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Where design and research meet at Uber Freight

June 3 / Global

At Uber Freight, Product Designers, Content Designers, and Researchers create experiences that simplify the movement of goods to help communities thrive. We know that making our platform easy to use expands access to opportunities, which is why we put design at the center of everything that we do. No one knows this better than Suzanne Ginsburg, Uber Freight’s Director of Design and Research. Read on to meet Suzanne and learn how she empowers her team to build extraordinary things.


Tell us about your role as Uber Freight’s Director of Design and Research. 

“My phenomenal team is made up of Product Designers, User Experience Researchers, and Content Designers. We create experiences for all of Uber Freight’s key users—Shippers, Carriers, and Operators—and work in close collaboration with our Product, Engineering and Data Science partners. My job is to ensure that my team creates high-quality experiences for our users, which all starts with upfront research to understand their needs. Another way is through weekly team critiques where we share our work and get honest peer feedback (plus it’s a great time to bond with the team!). 

What are the most interesting challenges you need to solve?

“There is no shortage of interesting challenges to solve at Uber Freight and it’s one of the main reasons why I was excited to join the team. Two we are tackling at the moment center around system design and managing complexity. System design refers to the seamless connection and orchestration of our experiences. My team makes sure we think end-to-end across our ecosystem and take into account all of our key personas and their tasks. Managing complexity in the user experience is another challenge we face daily. Last year we launched Dedicated Lanes, which is a form of contract enabling Carriers to learn about new loads on their lanes, refine their lane preferences, and track their progress towards commitments. These are complex concepts that require continuous iteration to arrive at the best user experience possible.”  

What’s the culture like at Uber Freight?

“Uber Freight’s culture is open, supportive, and collaborative. Even though most people on the team have many years of experience behind them, they continue to exhibit a growth mindset and show an eagerness to learn and improve from each other. We also have an expansive learning and development program that provides industry-leading training for new hires and a wide range of training topics for existing team members. Beyond professional growth, there’s also a commitment to getting together for wellness and team bonding. We’re lucky to have weekly yoga and meditation sessions led by our very own professionally certified colleagues. Each team also has a morale budget which groups have used for cooking, crafts, murder mysteries and other creative activities.”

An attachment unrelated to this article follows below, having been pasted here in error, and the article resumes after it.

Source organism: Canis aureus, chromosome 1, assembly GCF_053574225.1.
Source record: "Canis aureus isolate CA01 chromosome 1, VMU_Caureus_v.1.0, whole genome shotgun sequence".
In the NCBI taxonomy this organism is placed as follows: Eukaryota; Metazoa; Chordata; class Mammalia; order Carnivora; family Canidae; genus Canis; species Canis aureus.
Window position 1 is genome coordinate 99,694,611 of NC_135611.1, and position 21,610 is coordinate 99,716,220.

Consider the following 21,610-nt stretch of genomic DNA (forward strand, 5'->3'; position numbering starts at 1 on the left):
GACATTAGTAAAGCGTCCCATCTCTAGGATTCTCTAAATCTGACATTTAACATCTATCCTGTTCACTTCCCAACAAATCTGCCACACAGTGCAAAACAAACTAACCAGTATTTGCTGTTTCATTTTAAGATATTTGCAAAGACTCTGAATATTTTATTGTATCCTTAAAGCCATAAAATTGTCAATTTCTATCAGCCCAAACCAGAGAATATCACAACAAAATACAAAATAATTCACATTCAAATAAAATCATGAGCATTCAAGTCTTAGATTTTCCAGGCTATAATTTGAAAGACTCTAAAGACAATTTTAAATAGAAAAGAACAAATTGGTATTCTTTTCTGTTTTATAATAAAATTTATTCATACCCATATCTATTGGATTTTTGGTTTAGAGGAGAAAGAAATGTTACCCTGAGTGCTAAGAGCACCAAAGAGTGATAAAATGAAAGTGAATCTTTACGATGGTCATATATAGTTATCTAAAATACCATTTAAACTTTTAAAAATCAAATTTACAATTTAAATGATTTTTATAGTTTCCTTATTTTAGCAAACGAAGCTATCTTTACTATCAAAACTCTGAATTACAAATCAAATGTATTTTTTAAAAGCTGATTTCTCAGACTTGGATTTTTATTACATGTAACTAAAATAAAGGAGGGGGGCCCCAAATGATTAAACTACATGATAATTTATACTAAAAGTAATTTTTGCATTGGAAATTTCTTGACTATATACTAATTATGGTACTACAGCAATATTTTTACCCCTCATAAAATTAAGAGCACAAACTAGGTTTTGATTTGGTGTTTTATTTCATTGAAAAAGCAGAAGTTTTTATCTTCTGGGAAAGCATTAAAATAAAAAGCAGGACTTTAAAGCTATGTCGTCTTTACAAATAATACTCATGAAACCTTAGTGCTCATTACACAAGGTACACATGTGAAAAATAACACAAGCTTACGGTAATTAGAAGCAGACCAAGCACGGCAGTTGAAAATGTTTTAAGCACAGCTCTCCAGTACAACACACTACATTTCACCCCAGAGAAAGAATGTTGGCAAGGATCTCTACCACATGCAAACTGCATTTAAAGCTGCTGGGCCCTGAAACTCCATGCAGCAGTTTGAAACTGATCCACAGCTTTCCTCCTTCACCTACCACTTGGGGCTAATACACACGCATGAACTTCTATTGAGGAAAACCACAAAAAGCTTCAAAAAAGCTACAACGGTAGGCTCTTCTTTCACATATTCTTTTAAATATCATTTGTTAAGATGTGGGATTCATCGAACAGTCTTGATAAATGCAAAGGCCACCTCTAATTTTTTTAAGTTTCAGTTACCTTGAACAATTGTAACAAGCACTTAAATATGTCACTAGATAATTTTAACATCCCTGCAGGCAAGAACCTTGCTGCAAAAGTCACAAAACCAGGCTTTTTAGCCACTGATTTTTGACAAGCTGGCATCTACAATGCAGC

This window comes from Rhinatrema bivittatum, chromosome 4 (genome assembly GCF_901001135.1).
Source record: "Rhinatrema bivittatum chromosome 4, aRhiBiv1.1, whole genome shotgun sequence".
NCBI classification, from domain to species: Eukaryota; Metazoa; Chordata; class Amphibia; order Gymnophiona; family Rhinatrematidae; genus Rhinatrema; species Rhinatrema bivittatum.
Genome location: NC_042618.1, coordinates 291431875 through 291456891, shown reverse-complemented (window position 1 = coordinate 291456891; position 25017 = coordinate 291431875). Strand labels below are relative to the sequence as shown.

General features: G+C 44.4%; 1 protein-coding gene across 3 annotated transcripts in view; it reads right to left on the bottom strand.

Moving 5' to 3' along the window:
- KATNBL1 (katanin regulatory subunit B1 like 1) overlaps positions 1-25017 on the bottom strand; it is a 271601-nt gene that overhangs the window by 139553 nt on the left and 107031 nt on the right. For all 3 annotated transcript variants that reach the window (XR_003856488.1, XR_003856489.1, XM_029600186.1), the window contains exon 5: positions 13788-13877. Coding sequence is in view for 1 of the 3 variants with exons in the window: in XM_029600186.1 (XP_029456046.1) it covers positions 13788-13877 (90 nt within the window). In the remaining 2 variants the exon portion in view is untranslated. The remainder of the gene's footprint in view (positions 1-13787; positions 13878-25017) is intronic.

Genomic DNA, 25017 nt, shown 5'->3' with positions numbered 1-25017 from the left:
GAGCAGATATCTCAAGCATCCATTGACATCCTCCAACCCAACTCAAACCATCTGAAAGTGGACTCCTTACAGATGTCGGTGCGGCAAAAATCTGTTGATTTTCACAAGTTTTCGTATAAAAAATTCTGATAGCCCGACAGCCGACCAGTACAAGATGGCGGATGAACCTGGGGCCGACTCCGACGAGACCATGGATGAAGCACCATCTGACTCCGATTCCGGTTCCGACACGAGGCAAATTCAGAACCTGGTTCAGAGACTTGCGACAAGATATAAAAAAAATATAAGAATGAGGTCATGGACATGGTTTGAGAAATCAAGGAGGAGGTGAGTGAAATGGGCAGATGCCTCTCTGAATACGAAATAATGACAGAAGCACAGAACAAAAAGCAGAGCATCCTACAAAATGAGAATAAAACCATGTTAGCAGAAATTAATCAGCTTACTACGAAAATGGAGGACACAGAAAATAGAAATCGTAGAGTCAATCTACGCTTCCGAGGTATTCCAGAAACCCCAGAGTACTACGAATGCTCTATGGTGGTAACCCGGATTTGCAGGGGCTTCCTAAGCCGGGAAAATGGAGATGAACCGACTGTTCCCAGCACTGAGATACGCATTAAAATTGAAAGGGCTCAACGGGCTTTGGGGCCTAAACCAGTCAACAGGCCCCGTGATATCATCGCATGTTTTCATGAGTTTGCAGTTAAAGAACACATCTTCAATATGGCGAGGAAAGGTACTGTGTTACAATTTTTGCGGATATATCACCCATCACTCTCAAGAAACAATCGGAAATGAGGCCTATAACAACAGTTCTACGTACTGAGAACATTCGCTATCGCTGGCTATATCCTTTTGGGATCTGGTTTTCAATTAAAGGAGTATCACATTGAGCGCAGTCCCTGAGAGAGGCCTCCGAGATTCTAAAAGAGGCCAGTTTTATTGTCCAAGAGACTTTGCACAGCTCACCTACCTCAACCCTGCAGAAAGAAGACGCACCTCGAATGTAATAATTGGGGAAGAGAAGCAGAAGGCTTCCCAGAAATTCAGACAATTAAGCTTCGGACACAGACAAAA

How does Uber Freight drive Diversity and Inclusion?

“Uber Freight is truly committed to Diversity and Inclusion, and it’s embedded in our decisions, activities, and people––including myself. This year I’m taking my contribution to a deeper level – I recently joined Women at Uber Freight as the executive sponsor and I’m really looking forward to supporting and collaborating with this amazing group of women and allies. Beyond channels and events, Uber Freight is committed to increasing its diversity through hiring, internal growth, and partnerships within our communities. On the community front, Uber Freight recently banded together on a very successful drive to contribute to Black Girls Code. The enthusiasm to donate was like I’ve nothing I’ve ever seen. Members of my team––most notably the amazing Alana Washington––have also made connections with the Where Are the Black Designers (WATBD) community and will be part of an upcoming ask me anything session and fireside chat. Moving forward, I want to support additional commitments to underrepresented groups such as our UberStar internship program.” 

What’s it like being a working mom and what lessons have you learned?

“When I first went back full-time after my child was born––before my role at Uber––I didn’t want to get special treatment as a parent. When meetings were scheduled in the evening, I moved things around at home since I didn’t want to disrupt the team’s flow. Within a few months, however, another person joined who had a child and I saw how evening meetings weren’t ideal for them either. Finally, I spoke up and asked that we change our meeting schedule to be more inclusive. Making the change was easy and my colleagues were very supportive. That experience made me realize that it’s important to speak up even if you think you are the only one (you probably are not!) who is negatively impacted by the status quo. 

At Uber Freight, I’ve found that everyone is mindful and respectful of parents’ needs. It’s very common to see parents blocking out time on their calendars for child drop-offs and pickups. We recently shared family work-from-home pandemic photos in a team Slack channel and it was awe-inspiring to see how everyone has managed to keep things together during these tough times.”